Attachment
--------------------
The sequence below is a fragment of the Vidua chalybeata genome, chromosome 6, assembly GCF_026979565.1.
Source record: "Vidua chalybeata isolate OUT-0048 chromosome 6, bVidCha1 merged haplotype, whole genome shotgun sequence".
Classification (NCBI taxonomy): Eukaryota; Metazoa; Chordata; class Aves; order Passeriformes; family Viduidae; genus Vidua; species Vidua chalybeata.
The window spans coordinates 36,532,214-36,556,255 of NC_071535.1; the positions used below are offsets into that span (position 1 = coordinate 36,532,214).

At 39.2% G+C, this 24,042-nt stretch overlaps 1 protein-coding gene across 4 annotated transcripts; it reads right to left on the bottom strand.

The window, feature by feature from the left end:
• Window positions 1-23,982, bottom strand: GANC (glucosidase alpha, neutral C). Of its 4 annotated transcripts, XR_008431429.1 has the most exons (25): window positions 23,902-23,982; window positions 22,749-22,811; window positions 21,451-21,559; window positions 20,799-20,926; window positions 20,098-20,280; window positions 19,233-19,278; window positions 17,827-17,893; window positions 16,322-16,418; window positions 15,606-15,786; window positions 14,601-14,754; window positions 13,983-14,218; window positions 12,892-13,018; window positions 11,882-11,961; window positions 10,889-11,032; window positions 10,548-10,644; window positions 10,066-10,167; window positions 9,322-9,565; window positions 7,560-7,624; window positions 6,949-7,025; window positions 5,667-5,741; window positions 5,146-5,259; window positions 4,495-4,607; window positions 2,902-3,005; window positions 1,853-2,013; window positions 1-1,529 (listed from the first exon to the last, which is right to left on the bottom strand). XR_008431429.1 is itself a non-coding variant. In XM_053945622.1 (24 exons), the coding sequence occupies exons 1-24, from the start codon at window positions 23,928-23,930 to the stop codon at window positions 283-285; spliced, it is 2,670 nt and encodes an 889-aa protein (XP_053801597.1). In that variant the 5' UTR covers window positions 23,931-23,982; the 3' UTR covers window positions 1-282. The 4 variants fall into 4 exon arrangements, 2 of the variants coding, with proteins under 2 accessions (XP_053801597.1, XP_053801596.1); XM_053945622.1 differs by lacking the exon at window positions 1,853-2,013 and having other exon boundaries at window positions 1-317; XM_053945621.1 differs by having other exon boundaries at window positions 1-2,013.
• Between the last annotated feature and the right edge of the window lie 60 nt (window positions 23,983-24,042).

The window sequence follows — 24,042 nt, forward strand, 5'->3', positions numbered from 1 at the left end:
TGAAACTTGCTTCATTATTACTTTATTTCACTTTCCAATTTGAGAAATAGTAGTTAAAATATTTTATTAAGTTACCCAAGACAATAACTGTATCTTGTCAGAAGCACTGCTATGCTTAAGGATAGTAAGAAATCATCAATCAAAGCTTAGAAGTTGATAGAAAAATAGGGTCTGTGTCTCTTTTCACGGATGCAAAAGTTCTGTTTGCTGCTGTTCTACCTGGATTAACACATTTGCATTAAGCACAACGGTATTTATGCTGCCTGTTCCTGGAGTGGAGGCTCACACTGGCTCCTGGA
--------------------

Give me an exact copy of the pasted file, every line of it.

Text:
The sequence below is a fragment of the Vidua chalybeata genome, chromosome 6, assembly GCF_026979565.1.
Source record: "Vidua chalybeata isolate OUT-0048 chromosome 6, bVidCha1 merged haplotype, whole genome shotgun sequence".
Classification (NCBI taxonomy): Eukaryota; Metazoa; Chordata; class Aves; order Passeriformes; family Viduidae; genus Vidua; species Vidua chalybeata.
The window spans coordinates 36,532,214-36,556,255 of NC_071535.1; the positions used below are offsets into that span (position 1 = coordinate 36,532,214).

At 39.2% G+C, this 24,042-nt stretch overlaps 1 protein-coding gene across 4 annotated transcripts; it reads right to left on the bottom strand.

The window, feature by feature from the left end:
• Window positions 1-23,982, bottom strand: GANC (glucosidase alpha, neutral C). Of its 4 annotated transcripts, XR_008431429.1 has the most exons (25): window positions 23,902-23,982; window positions 22,749-22,811; window positions 21,451-21,559; window positions 20,799-20,926; window positions 20,098-20,280; window positions 19,233-19,278; window positions 17,827-17,893; window positions 16,322-16,418; window positions 15,606-15,786; window positions 14,601-14,754; window positions 13,983-14,218; window positions 12,892-13,018; window positions 11,882-11,961; window positions 10,889-11,032; window positions 10,548-10,644; window positions 10,066-10,167; window positions 9,322-9,565; window positions 7,560-7,624; window positions 6,949-7,025; window positions 5,667-5,741; window positions 5,146-5,259; window positions 4,495-4,607; window positions 2,902-3,005; window positions 1,853-2,013; window positions 1-1,529 (listed from the first exon to the last, which is right to left on the bottom strand). XR_008431429.1 is itself a non-coding variant. In XM_053945622.1 (24 exons), the coding sequence occupies exons 1-24, from the start codon at window positions 23,928-23,930 to the stop codon at window positions 283-285; spliced, it is 2,670 nt and encodes an 889-aa protein (XP_053801597.1). In that variant the 5' UTR covers window positions 23,931-23,982; the 3' UTR covers window positions 1-282. The 4 variants fall into 4 exon arrangements, 2 of the variants coding, with proteins under 2 accessions (XP_053801597.1, XP_053801596.1); XM_053945622.1 differs by lacking the exon at window positions 1,853-2,013 and having other exon boundaries at window positions 1-317; XM_053945621.1 differs by having other exon boundaries at window positions 1-2,013.
• Between the last annotated feature and the right edge of the window lie 60 nt (window positions 23,983-24,042).

The window sequence follows — 24,042 nt, forward strand, 5'->3', positions numbered from 1 at the left end:
TGAAACTTGCTTCATTATTACTTTATTTCACTTTCCAATTTGAGAAATAGTAGTTAAAATATTTTATTAAGTTACCCAAGACAATAACTGTATCTTGTCAGAAGCACTGCTATGCTTAAGGATAGTAAGAAATCATCAATCAAAGCTTAGAAGTTGATAGAAAAATAGGGTCTGTGTCTCTTTTCACGGATGCAAAAGTTCTGTTTGCTGCTGTTCTACCTGGATTAACACATTTGCATTAAGCACAACGGTATTTATGCTGCCTGTTCCTGGAGTGGAGGCTCACACTGGCTCCTGGA